New UK law bans restaurants, cafes and pubs from keeping staff tips
Giulia Carbonaro in London
Diners enjoy their drinks as they sit at tables outside a restaurant in London in August 2020. /Tolga Akmen/AFP

Diners enjoy their drinks as they sit at tables outside a restaurant in London in August 2020. /Tolga Akmen/AFP

Restaurant, cafe and pub owners in the UK will be banned by law from keeping customer tips and not passing them on to their employees under new legislation unveiled by the government on Friday.

"This will ensure customers know tips are going in full to workers and not businesses, ensuring workers receive a fair day's pay for a fair day's work," said the UK's Department for Business, Energy & Industrial Strategy.

The ban was first proposed five years ago, but has recently become more urgent after reports of some companies keeping part or all of the discretionary service charge intended to replace tips as card payments disrupted traditional tipping practices.

Cash tips are already legally the property of staff, but the same level of legal protection did not cover tips made by bank card.

Conservative MP and Labor Markets Minister Paul Scully said on Tuesday that, "Unfortunately, some companies choose to withhold cash from hardworking staff who have been tipped by customers as a reward for good service.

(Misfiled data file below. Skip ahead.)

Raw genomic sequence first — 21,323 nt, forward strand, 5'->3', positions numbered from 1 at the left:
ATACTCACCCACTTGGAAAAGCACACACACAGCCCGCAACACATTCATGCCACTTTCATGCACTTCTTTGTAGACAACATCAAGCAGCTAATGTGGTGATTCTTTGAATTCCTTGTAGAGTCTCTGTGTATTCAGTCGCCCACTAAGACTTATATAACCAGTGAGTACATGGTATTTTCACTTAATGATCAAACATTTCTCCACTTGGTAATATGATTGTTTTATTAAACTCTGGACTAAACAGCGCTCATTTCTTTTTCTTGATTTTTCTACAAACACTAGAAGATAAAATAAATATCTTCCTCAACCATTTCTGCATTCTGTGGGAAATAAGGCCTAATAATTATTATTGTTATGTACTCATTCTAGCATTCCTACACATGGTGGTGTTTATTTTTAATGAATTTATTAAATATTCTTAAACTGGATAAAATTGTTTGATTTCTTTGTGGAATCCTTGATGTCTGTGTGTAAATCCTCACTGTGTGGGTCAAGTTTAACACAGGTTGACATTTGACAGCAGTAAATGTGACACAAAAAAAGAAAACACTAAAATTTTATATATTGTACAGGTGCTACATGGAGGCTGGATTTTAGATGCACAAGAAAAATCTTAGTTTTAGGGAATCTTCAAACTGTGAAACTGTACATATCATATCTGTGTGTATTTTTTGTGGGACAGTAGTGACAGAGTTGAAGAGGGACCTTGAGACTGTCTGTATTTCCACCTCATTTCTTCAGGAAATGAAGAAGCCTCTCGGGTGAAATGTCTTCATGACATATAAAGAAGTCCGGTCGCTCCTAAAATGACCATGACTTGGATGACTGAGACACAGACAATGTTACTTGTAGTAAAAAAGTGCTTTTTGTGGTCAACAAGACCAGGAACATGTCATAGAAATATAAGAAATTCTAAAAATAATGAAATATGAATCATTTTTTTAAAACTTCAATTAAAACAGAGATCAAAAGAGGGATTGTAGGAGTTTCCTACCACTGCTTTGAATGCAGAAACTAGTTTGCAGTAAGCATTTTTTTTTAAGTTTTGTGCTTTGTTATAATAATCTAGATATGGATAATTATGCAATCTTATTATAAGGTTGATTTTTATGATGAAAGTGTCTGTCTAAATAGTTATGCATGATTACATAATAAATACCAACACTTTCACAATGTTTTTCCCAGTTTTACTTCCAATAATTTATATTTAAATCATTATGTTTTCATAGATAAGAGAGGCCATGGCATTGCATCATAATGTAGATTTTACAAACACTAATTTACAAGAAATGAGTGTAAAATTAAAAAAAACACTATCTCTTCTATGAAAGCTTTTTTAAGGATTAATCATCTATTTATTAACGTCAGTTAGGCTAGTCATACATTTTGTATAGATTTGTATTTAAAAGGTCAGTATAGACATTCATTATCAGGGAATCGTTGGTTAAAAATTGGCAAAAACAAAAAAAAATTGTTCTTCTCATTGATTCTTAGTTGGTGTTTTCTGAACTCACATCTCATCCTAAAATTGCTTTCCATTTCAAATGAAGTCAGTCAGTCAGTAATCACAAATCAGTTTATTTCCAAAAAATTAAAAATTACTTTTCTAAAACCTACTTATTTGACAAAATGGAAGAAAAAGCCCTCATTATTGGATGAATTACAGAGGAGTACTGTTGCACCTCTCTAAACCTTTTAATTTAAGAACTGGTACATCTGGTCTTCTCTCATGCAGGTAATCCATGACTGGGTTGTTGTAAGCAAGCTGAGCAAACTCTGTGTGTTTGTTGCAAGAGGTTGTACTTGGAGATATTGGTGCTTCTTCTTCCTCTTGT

"Our plans will make this illegal and ensure tips will go to those who worked for it," he added.

Workers will welcome the new law after the hospitality sector was hit hard by the pandemic. According to the Department for Business, Energy & Industrial Strategy, "the move is set to help around 2 million people working in one of the 190,000 businesses across the hospitality, leisure and services sectors, where tipping is commonplace and can make up a large part of their income."

Breaching of the rule might lead to compensation for the worker and the paying of a fine for bosses, but it relies on employees taking the issue to an employment tribunal.

Under the new legislation, the government also plans to introduce a code of practice, which should set out exactly how tips are to be distributed fairly among staff.

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